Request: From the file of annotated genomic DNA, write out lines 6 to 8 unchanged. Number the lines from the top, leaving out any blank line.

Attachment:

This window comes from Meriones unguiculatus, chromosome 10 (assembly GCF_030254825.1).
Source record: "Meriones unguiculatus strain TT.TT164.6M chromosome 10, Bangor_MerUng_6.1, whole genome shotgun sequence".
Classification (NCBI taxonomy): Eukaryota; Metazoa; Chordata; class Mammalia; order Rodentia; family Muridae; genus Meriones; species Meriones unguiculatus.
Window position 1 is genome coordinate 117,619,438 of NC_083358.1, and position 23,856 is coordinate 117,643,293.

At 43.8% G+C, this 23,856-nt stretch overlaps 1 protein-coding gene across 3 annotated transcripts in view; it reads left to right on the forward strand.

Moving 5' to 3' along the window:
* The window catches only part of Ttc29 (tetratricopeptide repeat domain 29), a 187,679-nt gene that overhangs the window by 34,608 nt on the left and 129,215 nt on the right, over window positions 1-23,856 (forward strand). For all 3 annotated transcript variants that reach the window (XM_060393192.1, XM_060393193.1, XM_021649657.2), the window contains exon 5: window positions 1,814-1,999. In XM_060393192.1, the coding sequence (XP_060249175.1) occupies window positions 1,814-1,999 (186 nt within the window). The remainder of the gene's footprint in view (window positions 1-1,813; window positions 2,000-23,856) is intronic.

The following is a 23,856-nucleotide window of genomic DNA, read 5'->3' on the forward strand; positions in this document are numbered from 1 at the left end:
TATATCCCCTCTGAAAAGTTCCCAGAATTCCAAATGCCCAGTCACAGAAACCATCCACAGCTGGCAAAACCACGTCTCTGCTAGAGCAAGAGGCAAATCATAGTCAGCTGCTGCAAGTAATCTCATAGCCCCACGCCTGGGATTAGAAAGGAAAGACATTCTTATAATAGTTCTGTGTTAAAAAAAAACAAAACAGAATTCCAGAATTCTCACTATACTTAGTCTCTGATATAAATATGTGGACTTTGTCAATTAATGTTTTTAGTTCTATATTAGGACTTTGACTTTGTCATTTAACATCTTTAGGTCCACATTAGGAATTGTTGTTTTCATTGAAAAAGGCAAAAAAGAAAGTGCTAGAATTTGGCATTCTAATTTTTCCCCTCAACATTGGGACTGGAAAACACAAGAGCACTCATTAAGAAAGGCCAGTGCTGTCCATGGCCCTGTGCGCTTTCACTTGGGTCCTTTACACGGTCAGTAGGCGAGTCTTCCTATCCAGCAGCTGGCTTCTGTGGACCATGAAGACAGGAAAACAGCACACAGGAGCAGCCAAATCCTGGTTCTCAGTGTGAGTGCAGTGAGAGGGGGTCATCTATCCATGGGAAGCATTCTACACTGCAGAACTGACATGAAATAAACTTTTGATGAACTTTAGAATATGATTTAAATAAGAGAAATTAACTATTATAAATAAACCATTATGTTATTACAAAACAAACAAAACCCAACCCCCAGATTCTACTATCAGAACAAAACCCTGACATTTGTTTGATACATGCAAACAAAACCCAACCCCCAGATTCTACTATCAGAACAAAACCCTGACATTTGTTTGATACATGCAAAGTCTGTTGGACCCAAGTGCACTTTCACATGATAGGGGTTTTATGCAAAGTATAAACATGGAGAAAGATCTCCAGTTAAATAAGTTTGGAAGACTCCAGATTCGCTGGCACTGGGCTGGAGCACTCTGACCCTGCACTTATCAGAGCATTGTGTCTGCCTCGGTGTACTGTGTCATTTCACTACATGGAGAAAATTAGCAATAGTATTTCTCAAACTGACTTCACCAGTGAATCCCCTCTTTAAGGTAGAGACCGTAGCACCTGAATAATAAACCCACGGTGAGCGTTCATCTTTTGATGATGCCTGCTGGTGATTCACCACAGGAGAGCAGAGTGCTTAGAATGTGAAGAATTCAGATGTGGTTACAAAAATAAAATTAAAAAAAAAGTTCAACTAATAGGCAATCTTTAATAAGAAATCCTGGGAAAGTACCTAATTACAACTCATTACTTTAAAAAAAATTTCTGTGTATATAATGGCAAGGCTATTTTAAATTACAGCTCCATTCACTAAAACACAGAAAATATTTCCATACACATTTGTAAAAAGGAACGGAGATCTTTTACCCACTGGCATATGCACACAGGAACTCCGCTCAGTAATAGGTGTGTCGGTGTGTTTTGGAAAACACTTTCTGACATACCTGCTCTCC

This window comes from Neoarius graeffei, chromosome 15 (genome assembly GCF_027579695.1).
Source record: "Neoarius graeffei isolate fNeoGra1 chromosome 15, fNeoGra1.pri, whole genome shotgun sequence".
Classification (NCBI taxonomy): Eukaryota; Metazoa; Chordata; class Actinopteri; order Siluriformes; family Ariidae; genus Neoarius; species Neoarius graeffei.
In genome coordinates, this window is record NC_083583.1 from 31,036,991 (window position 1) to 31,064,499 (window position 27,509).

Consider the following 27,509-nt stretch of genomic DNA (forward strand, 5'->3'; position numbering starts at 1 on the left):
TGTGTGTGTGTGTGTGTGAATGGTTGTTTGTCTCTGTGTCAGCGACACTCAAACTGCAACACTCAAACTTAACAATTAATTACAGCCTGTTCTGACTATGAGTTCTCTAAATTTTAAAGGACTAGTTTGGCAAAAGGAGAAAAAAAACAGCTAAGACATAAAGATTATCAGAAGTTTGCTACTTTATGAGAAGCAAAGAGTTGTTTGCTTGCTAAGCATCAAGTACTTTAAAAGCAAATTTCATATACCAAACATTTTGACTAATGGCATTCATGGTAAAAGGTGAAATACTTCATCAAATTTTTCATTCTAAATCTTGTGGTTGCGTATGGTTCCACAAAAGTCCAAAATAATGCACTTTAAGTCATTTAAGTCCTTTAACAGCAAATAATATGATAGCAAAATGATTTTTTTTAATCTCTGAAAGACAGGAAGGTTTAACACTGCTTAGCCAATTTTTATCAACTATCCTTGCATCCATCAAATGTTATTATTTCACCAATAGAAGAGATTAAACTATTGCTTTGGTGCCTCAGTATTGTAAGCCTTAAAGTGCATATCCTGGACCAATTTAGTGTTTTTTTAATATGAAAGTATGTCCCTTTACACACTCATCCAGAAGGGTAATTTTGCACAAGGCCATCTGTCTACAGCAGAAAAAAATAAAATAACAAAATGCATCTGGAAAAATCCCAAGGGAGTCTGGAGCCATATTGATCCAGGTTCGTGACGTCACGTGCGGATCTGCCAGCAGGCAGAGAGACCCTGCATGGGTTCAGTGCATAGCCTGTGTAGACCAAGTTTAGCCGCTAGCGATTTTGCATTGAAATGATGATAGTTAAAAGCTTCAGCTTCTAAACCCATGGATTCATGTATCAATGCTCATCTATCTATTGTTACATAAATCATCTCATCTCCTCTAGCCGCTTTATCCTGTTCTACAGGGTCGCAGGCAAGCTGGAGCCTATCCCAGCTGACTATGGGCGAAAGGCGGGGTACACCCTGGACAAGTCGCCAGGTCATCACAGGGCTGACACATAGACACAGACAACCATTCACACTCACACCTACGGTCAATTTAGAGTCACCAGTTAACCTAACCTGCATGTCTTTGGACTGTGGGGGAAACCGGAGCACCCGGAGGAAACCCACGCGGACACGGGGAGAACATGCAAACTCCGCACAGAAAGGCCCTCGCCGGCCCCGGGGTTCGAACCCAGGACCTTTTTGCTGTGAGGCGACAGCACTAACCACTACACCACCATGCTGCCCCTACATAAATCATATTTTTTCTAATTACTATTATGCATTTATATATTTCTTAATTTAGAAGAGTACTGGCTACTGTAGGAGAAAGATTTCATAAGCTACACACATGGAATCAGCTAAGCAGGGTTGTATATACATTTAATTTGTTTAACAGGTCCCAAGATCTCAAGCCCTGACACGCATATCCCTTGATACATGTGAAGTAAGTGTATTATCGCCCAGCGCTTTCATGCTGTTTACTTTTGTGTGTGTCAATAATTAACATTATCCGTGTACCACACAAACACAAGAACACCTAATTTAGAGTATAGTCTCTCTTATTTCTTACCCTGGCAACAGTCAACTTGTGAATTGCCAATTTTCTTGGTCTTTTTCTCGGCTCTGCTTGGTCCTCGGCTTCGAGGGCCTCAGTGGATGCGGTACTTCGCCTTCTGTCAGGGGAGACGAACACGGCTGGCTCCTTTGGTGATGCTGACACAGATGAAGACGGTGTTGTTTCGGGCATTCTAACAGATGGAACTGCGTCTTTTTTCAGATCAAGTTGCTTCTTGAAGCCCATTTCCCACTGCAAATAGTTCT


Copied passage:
Moving 5' to 3' along the window:
* The window catches only part of Ttc29 (tetratricopeptide repeat domain 29), a 187,679-nt gene that overhangs the window by 34,608 nt on the left and 129,215 nt on the right, over window positions 1-23,856 (forward strand). For all 3 annotated transcript variants that reach the window (XM_060393192.1, XM_060393193.1, XM_021649657.2), the window contains exon 5: window positions 1,814-1,999. In XM_060393192.1, the coding sequence (XP_060249175.1) occupies window positions 1,814-1,999 (186 nt within the window). The remainder of the gene's footprint in view (window positions 1-1,813; window positions 2,000-23,856) is intronic.

The following is a 23,856-nucleotide window of genomic DNA, read 5'->3' on the forward strand; positions in this document are numbered from 1 at the left end: